Gallery number: 49 – Ground Floor
Period: Ptolemaic Period, Ptolemy III Euergetes I (c. 246–221 BC)
Place of discovery: Kom el-Hisn (Imu; Momemphis), Temple of Sekhmet-Hathor
Size: H 204 cm – W 93 cm – L 70 cm
The Decree of Canopus is a trilingual inscription in Egyptian hieroglyphs, Demotic and Greek. It commemorates a great assembly of priests held at Canopus to honour Ptolemy III Euergetes, his wife Queen Berenice and Princess Berenice. It is the second earliest instance of a series of trilingual inscriptions, the most famous example of which is the Rosetta Stone.
This round-topped stela is decorated with a frieze of stars that runs around the top of the stela’s lunette. It depicts a winged sun-disk with pendant uraei and shen-ring (symbol of infinity) hanging from their bodies beside the names of Horus Behedet and the cartouches of the king and the queen. Below is a register containing sixteen divinities and kings facing to the centre (eight on each side), where the innermost figure on the proper right side is Ptolemy III. Beneath are one hundred and ten horizontal lines of inscription; the top twenty-six of which are in hieroglyphs; the second twenty are in the Demotic script, while the final sixty-four are in Greek. The inscription describes various subjects such as military campaigns, famine, governmental organisation and Egyptian religion in Ptolemaic Egypt. It mentions the king’s donations to the temples and his support for the Apis and Mnevis (Mer-wer) cults. It declares the deceased princess Berenike as a goddess and creates a cult for her. Finally, it orders the decree to be incised in stone or bronze in both hieroglyphs and Greek, and to be displayed in the temples.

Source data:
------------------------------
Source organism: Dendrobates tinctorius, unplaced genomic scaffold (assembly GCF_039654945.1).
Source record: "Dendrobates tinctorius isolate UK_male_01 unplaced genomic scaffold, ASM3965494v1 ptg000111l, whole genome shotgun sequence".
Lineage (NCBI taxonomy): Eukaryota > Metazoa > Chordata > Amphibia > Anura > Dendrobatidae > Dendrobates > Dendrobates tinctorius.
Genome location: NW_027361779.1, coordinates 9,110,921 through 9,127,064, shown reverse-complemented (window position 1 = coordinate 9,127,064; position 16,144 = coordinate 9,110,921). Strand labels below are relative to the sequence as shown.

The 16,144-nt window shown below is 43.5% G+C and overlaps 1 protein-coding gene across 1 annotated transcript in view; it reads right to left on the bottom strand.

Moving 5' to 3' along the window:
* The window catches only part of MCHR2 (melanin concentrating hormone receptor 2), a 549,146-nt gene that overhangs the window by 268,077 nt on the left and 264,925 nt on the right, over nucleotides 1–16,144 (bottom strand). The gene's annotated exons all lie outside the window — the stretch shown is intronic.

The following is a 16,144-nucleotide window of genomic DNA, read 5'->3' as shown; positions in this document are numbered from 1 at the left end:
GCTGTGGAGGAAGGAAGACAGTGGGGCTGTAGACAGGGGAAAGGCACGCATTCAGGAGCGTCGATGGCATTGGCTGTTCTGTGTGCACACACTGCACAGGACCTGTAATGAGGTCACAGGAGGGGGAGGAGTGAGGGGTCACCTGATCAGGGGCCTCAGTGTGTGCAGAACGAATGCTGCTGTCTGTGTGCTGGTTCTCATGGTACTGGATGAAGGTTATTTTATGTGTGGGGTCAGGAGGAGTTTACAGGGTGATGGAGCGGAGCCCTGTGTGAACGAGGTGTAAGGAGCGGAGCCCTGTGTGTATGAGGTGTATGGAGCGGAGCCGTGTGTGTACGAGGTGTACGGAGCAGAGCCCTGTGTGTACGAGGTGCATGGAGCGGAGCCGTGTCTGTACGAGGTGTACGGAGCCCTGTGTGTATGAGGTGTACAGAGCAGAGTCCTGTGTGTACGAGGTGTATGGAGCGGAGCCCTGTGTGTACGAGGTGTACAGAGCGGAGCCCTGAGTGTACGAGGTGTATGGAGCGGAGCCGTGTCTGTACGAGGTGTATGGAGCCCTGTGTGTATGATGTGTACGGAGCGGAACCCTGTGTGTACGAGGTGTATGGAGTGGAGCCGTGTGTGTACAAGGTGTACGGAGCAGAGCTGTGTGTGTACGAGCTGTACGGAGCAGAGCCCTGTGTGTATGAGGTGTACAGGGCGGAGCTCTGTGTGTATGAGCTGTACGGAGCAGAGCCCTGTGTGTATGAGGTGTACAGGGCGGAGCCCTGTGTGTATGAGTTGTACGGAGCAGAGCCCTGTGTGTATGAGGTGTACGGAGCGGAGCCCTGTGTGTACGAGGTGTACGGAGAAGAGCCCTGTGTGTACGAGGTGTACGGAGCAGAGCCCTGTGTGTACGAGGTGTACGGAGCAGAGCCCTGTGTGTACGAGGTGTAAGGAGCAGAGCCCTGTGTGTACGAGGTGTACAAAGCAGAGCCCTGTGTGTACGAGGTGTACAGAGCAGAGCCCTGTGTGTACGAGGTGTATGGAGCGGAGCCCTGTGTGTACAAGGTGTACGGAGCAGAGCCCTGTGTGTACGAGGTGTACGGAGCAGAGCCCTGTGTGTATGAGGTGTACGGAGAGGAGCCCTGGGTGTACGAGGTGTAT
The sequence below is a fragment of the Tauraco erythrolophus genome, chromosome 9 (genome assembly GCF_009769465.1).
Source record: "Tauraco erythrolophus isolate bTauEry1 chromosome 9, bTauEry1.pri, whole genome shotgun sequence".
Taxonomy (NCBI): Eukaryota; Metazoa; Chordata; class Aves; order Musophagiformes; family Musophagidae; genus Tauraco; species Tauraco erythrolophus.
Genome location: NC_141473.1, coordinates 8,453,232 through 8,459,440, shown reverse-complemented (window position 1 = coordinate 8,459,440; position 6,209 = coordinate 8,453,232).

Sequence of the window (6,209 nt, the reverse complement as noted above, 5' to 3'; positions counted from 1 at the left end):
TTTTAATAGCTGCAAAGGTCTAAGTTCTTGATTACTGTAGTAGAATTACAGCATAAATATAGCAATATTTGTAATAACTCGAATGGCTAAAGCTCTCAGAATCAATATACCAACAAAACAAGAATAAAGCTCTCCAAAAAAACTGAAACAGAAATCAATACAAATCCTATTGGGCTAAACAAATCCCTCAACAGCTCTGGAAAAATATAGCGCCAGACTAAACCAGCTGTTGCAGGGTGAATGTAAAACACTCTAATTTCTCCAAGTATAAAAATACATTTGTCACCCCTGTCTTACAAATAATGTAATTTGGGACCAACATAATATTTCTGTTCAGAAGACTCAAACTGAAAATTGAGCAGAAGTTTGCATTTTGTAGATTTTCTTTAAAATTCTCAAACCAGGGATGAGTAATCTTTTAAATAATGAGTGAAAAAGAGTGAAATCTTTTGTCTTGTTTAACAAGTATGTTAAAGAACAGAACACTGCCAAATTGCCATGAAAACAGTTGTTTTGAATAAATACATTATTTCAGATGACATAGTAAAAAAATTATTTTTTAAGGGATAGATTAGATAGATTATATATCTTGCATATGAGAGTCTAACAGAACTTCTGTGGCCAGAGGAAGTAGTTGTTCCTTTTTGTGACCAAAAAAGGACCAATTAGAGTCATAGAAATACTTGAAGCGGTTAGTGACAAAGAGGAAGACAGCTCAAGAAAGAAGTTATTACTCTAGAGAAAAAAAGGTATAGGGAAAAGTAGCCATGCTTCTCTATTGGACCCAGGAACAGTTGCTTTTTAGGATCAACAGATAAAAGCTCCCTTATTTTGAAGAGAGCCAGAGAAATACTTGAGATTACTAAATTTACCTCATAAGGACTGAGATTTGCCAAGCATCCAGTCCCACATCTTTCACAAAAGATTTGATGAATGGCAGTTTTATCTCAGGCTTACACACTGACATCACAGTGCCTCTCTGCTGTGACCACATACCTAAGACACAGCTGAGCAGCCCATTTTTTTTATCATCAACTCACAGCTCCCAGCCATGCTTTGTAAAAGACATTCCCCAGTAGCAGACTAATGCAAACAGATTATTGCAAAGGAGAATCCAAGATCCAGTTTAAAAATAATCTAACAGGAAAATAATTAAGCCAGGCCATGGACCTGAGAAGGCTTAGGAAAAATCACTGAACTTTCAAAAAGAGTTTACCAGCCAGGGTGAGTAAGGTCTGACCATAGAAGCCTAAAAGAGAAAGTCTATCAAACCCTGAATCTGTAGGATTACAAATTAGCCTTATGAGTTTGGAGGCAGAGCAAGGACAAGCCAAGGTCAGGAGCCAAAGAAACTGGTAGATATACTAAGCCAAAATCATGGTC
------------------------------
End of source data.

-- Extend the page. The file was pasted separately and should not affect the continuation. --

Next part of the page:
This stela inaugurates the most accurate solar calendar known to the ancient world, with three hundred and sixty-five and quarter days per year. The upper-right corner of the stela is missing a piece, and the right edge of it is damaged.